Oberlin Students Fail to Show Up for Local Elections


“Where Was Voter Turnout Lowest? Oberlin College,” reads a Chronicle-Telegram headline from Friday, Nov. 5. For the first time since 2011, Oberlin precincts 7 and 8, which encompass the vast majority of the College’s student housing, saw voter turnout rates in the single digits — 2.92 percent and 1.56 percent to be exact. That amounts to 45 ballots from precinct 7 and 26 from precinct 8. Those numbers are astoundingly low by any measure, but for an institution with a student body that fancies itself to be politically-minded, fighting against the injustices of our world, they are particularly shameful. 

It is understandable that this year would have lower turnout rates than normal. The last day to register to vote was Oct. 4, which was the first day of classes, and voter registration tables were set up on Sept. 29, when only first-years were moving in. Given one must update their registration each time they change addresses, and virtually every college student changes addresses each academic year, this likely made it impossible for many students to vote. The College also always has lower-than-City-average turnout, due in part to alumni who remain registered after graduating and moving away. COVID-19 has made it difficult for some of those who are registered to make it to the polls, as evidenced by the lowest rates since at least 2010 in every Oberlin precinct. Still, our community’s failure to show up cannot just be chalked up to circumstances beyond our control. This year, while an outlier, is just the most extreme data point in a consistent and concerning pattern.

Oberlin students consistently fail to vote in local elections. While every precinct in our town tends to have higher turnout for presidential and midterm elections, the effect is the most drastic in our precincts. Since 2010, in every presidential or midterm election year except 2014, the ratio of votes to registered voters, or turnout rate, in both precincts 7 and 8 has been more than half the turnout of the entire city. In every other year except 2011, it has been less than half.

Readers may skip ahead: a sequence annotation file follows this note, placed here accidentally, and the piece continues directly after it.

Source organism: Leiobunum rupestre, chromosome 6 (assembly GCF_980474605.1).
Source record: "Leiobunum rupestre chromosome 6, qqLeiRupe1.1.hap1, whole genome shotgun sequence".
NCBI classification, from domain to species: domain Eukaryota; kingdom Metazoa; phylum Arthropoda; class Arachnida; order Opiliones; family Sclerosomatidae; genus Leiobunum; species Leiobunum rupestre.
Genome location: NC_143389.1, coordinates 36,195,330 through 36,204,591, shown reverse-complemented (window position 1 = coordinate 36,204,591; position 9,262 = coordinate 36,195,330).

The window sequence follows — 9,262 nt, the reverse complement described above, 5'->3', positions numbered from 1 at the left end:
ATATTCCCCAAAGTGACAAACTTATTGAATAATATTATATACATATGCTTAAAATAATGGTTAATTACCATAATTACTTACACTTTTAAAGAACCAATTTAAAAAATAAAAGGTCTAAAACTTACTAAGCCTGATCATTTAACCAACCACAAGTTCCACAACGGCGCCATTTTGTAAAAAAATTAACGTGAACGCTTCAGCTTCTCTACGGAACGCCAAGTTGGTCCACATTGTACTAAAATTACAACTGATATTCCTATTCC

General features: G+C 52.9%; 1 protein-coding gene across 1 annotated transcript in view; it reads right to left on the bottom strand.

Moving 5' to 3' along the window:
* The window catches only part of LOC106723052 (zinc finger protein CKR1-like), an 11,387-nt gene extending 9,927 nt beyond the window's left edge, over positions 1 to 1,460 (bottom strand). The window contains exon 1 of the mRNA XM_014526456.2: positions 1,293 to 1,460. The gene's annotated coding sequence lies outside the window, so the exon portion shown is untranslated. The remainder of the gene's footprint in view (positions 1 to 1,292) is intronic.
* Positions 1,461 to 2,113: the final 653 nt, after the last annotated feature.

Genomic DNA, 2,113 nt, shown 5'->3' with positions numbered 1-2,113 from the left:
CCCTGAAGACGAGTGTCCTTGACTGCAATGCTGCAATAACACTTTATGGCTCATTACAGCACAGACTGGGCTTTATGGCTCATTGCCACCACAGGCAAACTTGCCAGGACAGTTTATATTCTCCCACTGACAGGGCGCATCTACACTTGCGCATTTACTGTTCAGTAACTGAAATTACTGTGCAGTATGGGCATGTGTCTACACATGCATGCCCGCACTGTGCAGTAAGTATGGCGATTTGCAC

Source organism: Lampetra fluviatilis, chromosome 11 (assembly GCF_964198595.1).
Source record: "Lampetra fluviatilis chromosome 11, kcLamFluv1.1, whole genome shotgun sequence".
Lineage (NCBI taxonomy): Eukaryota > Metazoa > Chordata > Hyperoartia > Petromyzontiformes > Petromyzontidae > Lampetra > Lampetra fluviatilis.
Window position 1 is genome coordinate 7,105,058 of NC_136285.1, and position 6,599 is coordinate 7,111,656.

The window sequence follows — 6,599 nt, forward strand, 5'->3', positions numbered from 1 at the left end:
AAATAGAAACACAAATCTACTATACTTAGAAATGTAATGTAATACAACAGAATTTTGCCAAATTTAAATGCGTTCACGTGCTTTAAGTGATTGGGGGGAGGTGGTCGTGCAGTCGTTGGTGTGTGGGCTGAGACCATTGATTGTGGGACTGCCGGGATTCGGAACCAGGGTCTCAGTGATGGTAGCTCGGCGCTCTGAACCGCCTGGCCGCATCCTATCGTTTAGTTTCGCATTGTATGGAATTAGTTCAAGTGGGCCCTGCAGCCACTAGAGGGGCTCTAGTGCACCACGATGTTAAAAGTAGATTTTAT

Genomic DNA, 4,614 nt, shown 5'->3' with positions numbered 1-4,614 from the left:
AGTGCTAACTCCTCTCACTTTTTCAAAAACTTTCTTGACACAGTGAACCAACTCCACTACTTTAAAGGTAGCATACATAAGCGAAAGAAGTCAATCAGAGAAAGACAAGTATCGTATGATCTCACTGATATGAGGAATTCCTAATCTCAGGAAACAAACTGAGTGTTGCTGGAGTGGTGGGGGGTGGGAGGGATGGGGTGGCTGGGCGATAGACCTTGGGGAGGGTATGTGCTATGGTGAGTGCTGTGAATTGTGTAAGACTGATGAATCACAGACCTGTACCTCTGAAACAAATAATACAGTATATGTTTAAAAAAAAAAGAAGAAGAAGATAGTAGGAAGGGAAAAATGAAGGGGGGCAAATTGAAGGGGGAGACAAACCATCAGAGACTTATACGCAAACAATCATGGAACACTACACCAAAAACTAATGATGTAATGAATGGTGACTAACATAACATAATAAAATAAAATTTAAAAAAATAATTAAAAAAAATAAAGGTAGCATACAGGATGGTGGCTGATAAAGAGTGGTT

I, admittedly, did not vote in Oberlin this year. Instead, I chose to submit an absentee ballot to my hometown of Amenia, NY to help protect our town council against a slate of candidates backed by a wealthy housing development looking to circumvent taxation and zoning laws. Still, I made a conscious choice to put my vote where I felt it was needed the most, and I did my civic duty. If you choose to vote at home instead of here, that is a perfectly fine choice. If you choose not to vote at all, I implore you to reconsider the impact that your voice can have. While one ballot may seem inconsequential, local elections are arguably where your vote matters most. For example, in my hometown election this year, one of the town council members achieved re-election by a margin of just three votes.

In light of the widespread apathy toward local elections, initiatives have cropped up to encourage more college students to vote. Princeton University’s Vote100 campaign, launched in 2015, aims to get 100 percent of eligible undergraduates to vote either in Princeton or at home and maintains a goal not to have any “off-years.”

“A lot of people think that national, and especially presidential, elections are the only ones that matter, and we’re trying to remind people that state and local elections have an equal, or greater, impact on their day-to-day lives,” Princeton fourth-year Joe Shipley said in a Nov. 2 news story from Princeton’s Office of Communications.

Across Division I colleges, the All Vote, No Play initiative is yet another program aimed at increasing voter turnout among students. Last year, the Division I council passed a piece of legislation to prohibit teams from engaging in “countable athletic related activities” such as games, practices, or required conditioning sessions on Election Day each year. Introduced by Georgia Tech Assistant Basketball Coach Eric Reveno, the measure aims to turn “a day off from athletics” into “a day on for civic engagement.”

Unfortunately, some colleges managed to get waivers signed this year that allowed them to continue athletic activities, but many others across the country eagerly participated in the initiative. Student athletic teams spent the day discussing the importance of civic engagement, visiting museums and elementary schools or staying on campus for assembly speakers.

In light of these programs’ successes, it is disheartening to see just how apathetic Oberlin students seem to have become toward local engagement. Students used to come up with creative campaigns to get out the vote like the #VotingIsSexy initiative of early 2020. College students, at Oberlin and elsewhere, must continue to be active participants in our democracy. We spend our days affecting change at a national level, but we fail to do so in our own community. We need to do better. Next time there is a local election, I urge you to take the time to learn about the candidates, make an informed choice, and go to the polls.